I enjoy tea. I don’t always get to indulge my love of tea as often as I might like, but I do quite enough making a nice, hot cup of tea now and then. I think Douglas Adams summed up both how to prepare, and why Americans generally don’t like it, far better than I could hope to. Of course, I tend to think Douglas Adams did most things far better than I could hope to, so my opinion might not be the most impartial.
For work, I tend to buy Twinings Earl Grey, the 25 count in bags. Yes, yes, I know bags are blasphemous, but I don’t really have the time to deal with loose-leaf at work. Plus, being stuck using a microwave to heat my water really limits my options.
I did try the English Breakfast today, and it has almost no flavor. Not very impressed. I’ve got no idea what I did wrong, either – I heated the water for the same amount of time (just to the start of the boil), I let it steep for a full five minutes, and yet when all was done all I could taste was the sugar I’d added. I don’t add a lot of sugar, but that’s all the flavor it had.
At home I prefer to use loose leaf, and switch between Earl Grey, a rather nice black-tea blend I’ve been picking up at the international market here (not sure of the name), and some yerba mata I from Teavana. I make it by the mug, generally, using my trusty electric kettle. I hope to move up to ceramic kettle at some point, but only if I know I’ll be having more than one cup of tea at a time.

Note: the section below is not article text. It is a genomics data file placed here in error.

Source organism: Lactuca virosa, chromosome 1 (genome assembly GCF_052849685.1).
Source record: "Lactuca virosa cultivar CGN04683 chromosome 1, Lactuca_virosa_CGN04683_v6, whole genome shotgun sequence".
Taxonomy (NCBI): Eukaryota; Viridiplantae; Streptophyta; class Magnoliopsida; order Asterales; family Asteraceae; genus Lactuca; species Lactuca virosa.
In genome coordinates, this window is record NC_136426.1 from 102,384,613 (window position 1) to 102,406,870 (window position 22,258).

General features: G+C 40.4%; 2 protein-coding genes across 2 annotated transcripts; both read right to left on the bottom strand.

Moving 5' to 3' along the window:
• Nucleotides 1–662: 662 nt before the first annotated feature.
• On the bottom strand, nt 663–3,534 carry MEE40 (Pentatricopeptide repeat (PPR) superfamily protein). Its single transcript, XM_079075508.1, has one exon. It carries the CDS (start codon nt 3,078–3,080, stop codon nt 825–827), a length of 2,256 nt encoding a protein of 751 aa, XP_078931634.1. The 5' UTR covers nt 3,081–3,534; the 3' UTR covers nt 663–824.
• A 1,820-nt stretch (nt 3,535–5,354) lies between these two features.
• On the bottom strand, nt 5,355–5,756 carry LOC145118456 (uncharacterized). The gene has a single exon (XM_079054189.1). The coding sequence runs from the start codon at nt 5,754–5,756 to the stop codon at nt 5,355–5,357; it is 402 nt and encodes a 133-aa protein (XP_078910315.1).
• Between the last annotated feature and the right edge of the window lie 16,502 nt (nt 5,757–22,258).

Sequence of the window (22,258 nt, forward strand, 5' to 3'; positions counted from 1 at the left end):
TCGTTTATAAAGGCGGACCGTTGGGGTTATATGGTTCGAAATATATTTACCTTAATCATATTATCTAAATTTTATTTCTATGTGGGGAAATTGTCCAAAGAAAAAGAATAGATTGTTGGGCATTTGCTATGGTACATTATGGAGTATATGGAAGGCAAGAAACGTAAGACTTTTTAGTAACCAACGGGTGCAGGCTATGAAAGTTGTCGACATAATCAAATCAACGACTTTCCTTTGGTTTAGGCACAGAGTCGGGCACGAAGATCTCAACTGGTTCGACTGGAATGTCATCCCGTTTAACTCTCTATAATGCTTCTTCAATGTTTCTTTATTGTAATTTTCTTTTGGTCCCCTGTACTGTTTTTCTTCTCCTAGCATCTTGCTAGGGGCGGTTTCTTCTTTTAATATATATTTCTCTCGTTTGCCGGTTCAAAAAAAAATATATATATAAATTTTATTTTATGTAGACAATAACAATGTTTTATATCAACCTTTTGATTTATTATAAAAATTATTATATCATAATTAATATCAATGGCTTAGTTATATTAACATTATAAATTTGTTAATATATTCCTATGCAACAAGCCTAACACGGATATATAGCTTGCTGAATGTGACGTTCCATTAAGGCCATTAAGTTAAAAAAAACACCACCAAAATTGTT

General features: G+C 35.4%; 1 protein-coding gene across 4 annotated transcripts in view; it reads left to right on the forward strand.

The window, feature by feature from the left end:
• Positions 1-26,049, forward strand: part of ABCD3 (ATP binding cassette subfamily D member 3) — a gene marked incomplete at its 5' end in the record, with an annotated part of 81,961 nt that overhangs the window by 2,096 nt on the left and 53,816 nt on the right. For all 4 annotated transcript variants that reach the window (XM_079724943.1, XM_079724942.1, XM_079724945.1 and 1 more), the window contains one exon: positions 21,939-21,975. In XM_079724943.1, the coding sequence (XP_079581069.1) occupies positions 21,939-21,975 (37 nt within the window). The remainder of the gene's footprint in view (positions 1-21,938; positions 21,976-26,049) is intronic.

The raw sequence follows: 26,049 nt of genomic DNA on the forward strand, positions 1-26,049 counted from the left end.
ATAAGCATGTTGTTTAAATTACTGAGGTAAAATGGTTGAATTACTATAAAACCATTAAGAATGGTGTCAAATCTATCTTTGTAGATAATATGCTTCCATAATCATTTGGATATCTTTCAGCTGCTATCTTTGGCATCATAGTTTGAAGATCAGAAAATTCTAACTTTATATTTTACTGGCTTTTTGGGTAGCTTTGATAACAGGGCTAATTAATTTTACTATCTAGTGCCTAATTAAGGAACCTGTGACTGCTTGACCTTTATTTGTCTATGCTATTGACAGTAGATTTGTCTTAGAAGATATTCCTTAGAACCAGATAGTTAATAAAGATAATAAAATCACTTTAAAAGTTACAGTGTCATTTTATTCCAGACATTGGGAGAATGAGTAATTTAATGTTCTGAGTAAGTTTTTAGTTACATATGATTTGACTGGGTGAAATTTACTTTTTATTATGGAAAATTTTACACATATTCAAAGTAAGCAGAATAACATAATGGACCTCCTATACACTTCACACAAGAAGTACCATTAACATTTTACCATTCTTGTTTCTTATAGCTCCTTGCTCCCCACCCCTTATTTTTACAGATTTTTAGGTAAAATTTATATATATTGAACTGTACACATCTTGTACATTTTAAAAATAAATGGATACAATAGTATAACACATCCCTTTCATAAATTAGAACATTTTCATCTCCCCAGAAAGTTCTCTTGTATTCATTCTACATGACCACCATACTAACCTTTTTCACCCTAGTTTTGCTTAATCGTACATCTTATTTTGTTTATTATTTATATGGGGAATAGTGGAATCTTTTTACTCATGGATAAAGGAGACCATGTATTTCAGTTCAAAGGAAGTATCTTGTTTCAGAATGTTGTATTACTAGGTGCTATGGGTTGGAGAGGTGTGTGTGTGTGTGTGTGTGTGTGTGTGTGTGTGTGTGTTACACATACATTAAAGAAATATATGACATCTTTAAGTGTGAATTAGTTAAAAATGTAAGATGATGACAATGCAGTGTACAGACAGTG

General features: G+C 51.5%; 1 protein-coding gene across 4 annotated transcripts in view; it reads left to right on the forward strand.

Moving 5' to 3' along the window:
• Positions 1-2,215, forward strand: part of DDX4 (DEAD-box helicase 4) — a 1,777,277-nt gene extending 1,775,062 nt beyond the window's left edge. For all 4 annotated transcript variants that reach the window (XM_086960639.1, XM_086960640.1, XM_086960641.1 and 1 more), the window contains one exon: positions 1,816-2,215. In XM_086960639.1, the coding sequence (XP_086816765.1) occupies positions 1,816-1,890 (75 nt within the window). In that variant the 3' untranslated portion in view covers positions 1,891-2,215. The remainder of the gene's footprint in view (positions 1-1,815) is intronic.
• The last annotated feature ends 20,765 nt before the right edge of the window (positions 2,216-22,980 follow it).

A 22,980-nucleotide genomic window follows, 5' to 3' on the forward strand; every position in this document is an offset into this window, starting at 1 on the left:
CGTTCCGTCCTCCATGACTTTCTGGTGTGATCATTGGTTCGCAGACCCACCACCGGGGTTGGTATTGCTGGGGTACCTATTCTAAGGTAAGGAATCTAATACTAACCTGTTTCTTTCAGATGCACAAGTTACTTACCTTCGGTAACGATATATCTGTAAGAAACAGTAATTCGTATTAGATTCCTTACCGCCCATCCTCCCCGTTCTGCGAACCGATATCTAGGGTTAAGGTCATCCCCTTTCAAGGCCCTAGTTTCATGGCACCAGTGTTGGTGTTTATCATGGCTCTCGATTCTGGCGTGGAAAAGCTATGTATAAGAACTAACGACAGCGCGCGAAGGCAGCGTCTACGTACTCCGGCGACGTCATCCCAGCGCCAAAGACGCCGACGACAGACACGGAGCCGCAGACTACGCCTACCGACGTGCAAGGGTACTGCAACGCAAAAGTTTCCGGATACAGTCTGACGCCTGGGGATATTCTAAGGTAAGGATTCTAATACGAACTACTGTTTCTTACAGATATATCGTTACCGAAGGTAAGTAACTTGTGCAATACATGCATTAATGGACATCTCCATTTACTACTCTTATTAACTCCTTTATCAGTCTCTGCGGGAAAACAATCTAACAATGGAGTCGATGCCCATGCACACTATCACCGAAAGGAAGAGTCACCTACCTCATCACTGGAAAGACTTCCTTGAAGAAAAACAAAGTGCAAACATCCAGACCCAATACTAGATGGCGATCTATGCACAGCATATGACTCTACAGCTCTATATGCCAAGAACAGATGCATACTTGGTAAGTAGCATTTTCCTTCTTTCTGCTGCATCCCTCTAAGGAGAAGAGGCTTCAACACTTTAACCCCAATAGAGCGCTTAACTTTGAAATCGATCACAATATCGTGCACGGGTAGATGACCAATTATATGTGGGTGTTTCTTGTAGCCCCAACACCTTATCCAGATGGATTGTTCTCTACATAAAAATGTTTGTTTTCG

I usually put in two lumps of sugar (I actually prefer honey to sugar, but it’s not always on hand), although I’ll toss a third one in occasionally. I like to keep my tea right on the edge of sweet and bitter – I find the mixture to be refreshing. I rarely use milk though – I don’t buy it very often, and when I do it tends to sour before I remember I have it.
As I write this, I’m struck by what a large impact tea has had on this country, a country that doesn’t really enjoy drinking it at all. One of the major events preceding the American Revolutionary War, the Boston Tea Party, would not have happened at all if it weren’t for both taxes and tea, two things most Americans don’t actually like.
I wonder if those guerrillas had targeted some other tasty beverage (or taxed food item), if we might not be the coffee drinkers we, as a nation, tend to be today. Imagine, if you will, a country free of StarBucks, a country were beat-poets hold their competitive poetry sessions in tea-houses, a land where the morning stimulant of choice takes just a bit longer to brew correctly.
Perhaps then I could go to a restaurant, order tea without having to preface it with the word “hot”, and be delivered something that is actually drinkable. Then again, I’m sure we’d have invented and “perfected” the art of instant tea, mangling it even more than we do today.
I guess I’ll just stick with things how they are.
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